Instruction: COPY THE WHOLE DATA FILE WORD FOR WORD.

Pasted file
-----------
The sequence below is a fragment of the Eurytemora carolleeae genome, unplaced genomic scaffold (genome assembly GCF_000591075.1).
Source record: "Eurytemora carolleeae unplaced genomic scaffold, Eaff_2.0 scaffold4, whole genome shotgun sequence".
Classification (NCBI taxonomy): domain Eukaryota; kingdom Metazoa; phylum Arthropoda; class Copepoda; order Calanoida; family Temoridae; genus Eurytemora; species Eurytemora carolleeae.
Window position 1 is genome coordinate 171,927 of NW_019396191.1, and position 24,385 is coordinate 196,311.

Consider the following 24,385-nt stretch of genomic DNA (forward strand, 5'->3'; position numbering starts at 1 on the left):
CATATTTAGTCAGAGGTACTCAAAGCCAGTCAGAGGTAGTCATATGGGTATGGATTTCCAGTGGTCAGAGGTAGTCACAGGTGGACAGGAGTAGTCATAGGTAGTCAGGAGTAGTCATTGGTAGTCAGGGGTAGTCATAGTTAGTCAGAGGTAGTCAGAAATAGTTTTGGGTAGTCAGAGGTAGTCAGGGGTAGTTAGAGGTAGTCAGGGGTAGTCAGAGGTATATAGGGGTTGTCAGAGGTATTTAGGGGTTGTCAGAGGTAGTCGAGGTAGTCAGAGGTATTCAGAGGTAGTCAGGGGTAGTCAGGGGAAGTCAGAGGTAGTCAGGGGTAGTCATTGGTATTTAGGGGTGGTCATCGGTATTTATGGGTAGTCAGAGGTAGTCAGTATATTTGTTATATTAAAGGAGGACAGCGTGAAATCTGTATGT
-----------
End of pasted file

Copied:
The sequence below is a fragment of the Eurytemora carolleeae genome, unplaced genomic scaffold (genome assembly GCF_000591075.1).
Source record: "Eurytemora carolleeae unplaced genomic scaffold, Eaff_2.0 scaffold4, whole genome shotgun sequence".
Classification (NCBI taxonomy): domain Eukaryota; kingdom Metazoa; phylum Arthropoda; class Copepoda; order Calanoida; family Temoridae; genus Eurytemora; species Eurytemora carolleeae.
Window position 1 is genome coordinate 171,927 of NW_019396191.1, and position 24,385 is coordinate 196,311.

Consider the following 24,385-nt stretch of genomic DNA (forward strand, 5'->3'; position numbering starts at 1 on the left):
CATATTTAGTCAGAGGTACTCAAAGCCAGTCAGAGGTAGTCATATGGGTATGGATTTCCAGTGGTCAGAGGTAGTCACAGGTGGACAGGAGTAGTCATAGGTAGTCAGGAGTAGTCATTGGTAGTCAGGGGTAGTCATAGTTAGTCAGAGGTAGTCAGAAATAGTTTTGGGTAGTCAGAGGTAGTCAGGGGTAGTTAGAGGTAGTCAGGGGTAGTCAGAGGTATATAGGGGTTGTCAGAGGTATTTAGGGGTTGTCAGAGGTAGTCGAGGTAGTCAGAGGTATTCAGAGGTAGTCAGGGGTAGTCAGGGGAAGTCAGAGGTAGTCAGGGGTAGTCATTGGTATTTAGGGGTGGTCATCGGTATTTATGGGTAGTCAGAGGTAGTCAGTATATTTGTTATATTAAAGGAGGACAGCGTGAAATCTGTATGT